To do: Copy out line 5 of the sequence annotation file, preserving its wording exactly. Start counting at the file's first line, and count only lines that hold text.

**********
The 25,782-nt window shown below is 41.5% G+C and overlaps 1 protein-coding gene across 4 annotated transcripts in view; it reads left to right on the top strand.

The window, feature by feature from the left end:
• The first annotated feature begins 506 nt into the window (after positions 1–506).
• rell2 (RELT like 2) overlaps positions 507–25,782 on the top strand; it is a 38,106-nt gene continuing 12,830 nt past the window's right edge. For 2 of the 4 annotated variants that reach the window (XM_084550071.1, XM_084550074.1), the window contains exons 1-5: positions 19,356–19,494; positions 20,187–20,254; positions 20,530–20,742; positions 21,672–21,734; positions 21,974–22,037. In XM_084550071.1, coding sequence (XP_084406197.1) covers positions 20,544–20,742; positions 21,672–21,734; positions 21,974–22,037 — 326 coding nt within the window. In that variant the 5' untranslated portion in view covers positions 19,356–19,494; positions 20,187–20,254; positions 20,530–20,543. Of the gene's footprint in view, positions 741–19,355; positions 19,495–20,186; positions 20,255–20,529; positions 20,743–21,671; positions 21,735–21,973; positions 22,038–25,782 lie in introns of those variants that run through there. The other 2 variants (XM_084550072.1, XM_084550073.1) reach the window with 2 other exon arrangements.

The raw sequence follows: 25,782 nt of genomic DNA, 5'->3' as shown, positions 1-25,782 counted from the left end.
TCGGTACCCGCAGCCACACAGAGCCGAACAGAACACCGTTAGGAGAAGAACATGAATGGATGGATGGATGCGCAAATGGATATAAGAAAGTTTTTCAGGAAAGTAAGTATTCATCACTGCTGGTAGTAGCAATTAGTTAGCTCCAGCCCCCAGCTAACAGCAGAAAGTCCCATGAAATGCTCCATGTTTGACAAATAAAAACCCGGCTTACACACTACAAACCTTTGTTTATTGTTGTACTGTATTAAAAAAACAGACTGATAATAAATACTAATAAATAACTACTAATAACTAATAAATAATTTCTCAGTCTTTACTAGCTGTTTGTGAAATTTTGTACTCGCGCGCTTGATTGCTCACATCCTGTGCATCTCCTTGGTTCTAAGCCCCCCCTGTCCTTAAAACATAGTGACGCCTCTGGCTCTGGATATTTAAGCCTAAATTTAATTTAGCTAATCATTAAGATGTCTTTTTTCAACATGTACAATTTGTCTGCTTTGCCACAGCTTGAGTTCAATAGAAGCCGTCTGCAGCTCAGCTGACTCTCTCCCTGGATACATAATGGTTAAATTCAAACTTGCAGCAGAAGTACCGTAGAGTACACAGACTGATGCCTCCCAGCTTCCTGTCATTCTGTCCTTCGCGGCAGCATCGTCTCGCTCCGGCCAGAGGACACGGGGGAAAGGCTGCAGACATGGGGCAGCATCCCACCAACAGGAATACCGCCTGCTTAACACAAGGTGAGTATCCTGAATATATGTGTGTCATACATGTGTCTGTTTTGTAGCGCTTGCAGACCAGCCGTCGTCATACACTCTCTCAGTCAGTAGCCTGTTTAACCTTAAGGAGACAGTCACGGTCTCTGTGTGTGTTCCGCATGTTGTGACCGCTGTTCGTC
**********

The raw sequence follows: 25,782 nt of genomic DNA, 5'->3' as shown, positions 1-25,782 counted from the left end.